With reference to surveys, Olaf Scholz has chosen Karl Lauterbach as Minister of Health. A brave choice. The Spahn successor is technically experienced. Now he just has to learn not to stop in front of every camera and warn of the apocalypse.
Anyone who still has doubts about the strategic abilities of near-chancellor Olaf Scholz and near-SPD leader Lars Klingbeil should reconsider. On Monday, both of them worked together to show how clever they are. Even on Friday, perhaps the CDU chairman, Friedrich Merz, tweeted that in the traffic light coalition, “competence apparently hardly plays a role anymore, only gender”. That Karl Lauterbach “as the face of SPD health policy does not become a minister just because his name is not Karoline is absurd”.
Now Merz has been refuted. Scholz can even claim that he does not tick the way the Union suggests, that he is very pragmatic and that he follows the will of the majority of the population. On the contrary, it now looks like the future head of government has built his cabinet around Lauterbach. This is one of the reasons why Scholz celebrated the announcement of his team in the style of presenting a team for a TV game show: “Most citizens” would have “wished that the next health minister would be a specialist who can do this really well and that he be Karl Lauterbach is called. It will be! ”
Klingbeil immediately responded to any speculations about hitting and stabbing in the division of responsibilities with the comment: “There was no other candidate than Karl Lauterbach for the post of Minister of Health. We had been in agreement on this for a long time. But Karl Lauterbach only got the decisive call got yesterday. ” That sounded like a swipe at the chosen one, who is known for his vanity: You chat too much, that’s why you were only informed shortly before the end of the day.
Lauterbach constantly overshoots the target
Scholz’s decision is courageous, also clever and mischievous. If Lauterbach hadn’t become Minister of Health, the first breakdown would have said: It wouldn’t have happened to Lauterbach. As it is, however, the prospective chancellor gives the post to a specialist politician who understands the highly complex health system. At the same time, he involves him in the cabinet, so he can control Lauterbach and, if necessary, take it on board, which is urgently necessary in order not to endanger the success of the traffic light. Because Lauterbach just talks too much in public.
At the presentation of Lauterbach as Minister of the Population and the Nursing Staff, Scholz made an important promise. The government wants to eliminate the “weaknesses and difficulties” in the health system. He gave “first priority” to better working conditions for nurses. Lauterbach went even further. “With us there will be no cutbacks in benefits. On the contrary: the healthcare system will become more robust with us.” Then he will hopefully have a feasible idea of how he will finance it.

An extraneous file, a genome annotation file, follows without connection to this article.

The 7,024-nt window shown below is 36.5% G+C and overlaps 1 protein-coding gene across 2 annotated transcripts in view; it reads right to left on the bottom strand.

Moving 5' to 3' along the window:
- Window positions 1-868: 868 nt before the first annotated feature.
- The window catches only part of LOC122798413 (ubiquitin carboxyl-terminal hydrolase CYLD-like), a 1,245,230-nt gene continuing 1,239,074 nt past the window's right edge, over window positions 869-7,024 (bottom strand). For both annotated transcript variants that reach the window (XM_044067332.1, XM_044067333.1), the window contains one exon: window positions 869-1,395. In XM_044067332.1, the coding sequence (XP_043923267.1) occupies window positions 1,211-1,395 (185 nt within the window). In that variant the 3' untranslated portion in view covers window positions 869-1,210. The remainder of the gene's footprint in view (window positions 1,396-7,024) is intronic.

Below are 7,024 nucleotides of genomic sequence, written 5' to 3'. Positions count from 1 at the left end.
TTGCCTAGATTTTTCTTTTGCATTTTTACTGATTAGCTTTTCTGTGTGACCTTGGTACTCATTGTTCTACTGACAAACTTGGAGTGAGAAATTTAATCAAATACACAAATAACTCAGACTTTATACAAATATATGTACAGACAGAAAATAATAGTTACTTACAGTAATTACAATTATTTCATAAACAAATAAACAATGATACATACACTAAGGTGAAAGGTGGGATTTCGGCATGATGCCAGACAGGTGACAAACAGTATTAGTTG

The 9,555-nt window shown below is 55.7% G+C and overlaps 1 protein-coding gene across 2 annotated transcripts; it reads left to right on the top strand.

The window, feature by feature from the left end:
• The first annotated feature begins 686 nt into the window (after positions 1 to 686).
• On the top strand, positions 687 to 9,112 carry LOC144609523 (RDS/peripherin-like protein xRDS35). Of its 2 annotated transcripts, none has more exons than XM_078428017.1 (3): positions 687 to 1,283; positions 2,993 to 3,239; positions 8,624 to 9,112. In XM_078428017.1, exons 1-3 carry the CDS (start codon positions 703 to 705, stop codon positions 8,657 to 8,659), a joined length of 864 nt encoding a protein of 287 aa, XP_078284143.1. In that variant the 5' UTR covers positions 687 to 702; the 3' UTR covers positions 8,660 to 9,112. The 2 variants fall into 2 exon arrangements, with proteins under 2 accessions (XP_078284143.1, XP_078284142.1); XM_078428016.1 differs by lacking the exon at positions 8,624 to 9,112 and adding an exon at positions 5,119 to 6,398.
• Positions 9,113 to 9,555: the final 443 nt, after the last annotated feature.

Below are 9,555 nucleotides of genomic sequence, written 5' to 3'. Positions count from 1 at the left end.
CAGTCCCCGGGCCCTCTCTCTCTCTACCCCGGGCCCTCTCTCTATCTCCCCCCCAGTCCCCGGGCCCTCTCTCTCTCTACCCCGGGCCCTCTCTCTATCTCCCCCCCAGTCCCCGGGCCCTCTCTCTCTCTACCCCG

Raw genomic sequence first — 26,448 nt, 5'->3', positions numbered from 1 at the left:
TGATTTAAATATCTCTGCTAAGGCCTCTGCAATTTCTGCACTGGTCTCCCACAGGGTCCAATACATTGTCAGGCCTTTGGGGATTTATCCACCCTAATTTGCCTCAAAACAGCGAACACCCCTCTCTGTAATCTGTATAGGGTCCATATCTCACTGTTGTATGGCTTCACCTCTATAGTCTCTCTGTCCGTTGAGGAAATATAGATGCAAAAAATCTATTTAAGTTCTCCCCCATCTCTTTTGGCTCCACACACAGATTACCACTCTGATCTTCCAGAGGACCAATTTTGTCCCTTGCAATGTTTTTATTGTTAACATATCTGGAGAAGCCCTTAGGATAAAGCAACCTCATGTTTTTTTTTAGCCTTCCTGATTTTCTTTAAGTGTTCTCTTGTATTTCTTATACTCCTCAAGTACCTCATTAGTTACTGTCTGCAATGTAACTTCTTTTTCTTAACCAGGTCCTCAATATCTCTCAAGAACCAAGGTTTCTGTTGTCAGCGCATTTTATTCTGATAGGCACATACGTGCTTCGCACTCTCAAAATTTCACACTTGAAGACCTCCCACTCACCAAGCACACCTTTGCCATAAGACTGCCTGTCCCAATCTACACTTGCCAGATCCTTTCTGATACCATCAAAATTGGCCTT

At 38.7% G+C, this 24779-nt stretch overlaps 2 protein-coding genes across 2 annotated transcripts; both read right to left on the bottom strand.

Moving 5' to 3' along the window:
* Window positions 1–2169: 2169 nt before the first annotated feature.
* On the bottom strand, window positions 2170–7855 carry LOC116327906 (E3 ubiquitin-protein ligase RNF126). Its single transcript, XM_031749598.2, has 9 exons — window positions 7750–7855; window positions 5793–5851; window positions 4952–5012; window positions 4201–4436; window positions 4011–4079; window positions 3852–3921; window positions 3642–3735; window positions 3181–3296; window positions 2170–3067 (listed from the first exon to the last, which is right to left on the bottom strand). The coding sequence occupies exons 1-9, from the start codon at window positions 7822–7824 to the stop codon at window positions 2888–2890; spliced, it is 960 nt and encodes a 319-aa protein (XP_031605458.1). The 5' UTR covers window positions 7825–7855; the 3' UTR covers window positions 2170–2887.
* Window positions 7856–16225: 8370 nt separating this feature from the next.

The 58-year-old is highly motivated. That speaks for him. But this is also a danger for Scholz, the traffic lights and society as a whole. Lauterbach constantly overshoots the mark, his alarmism, his constant warnings and black markings are extremely annoying. Above all, it is his eternal pessimism that does not help calm down. Lauterbach manages to paint even gloomy forecasts even blacker. When he was introduced as minister, he said to all those who still haven’t got it: “The pandemic will last longer than many think.” He added: “But we will do it.” But the emphasis is always on the negative.
Lauterbach has to put an end to that. Fortunately, due to lack of time, he will no longer be able to give five interviews every day. As a minister, he also gets a new mobile phone number, which he hopefully won’t give out to every journalist who asks him. His communications department has to stop him. Surveys confirm the statements made by Scholz that most of them would have liked Lauterbach as health minister. But not many others. You sharply criticize the Social Democrats for simply not wanting to turn off the alarm button.
His predecessor couldn’t keep his promises
In the SPD there was resistance to Lauterbach because he was not trusted to lead a ministry. Scholz obviously sees it differently. Lauterbach’s predecessor, Jens Spahn, is the best example of how you lose a high reputation if you can’t keep still. Too often the CDU politician has dug a pit with his eternal announcements, into which he promptly fell. His promises were too seldom discussed with Chancellor Angela Merkel, he had to revise them, collect them and thus contributed to the uncertainty. Lauterbach is not stupid, he knows that. Recently he has controlled himself and has not announced the apocalypse every hour on Twitter or in interviews.
As Lauterbach himself says, the pandemic is not over yet. Therefore he has to get out of panic mode immediately. The social democrat must weigh his words, must not stir up fears, but must woo the trust of all those who doubt the meaning of the vaccination. If, as before, he constantly formulates worst-case scenarios that – for whatever reason – do not materialize, he loses credibility and fails in office. Lauterbach must know: If he endangers social peace, Scholz will fire him.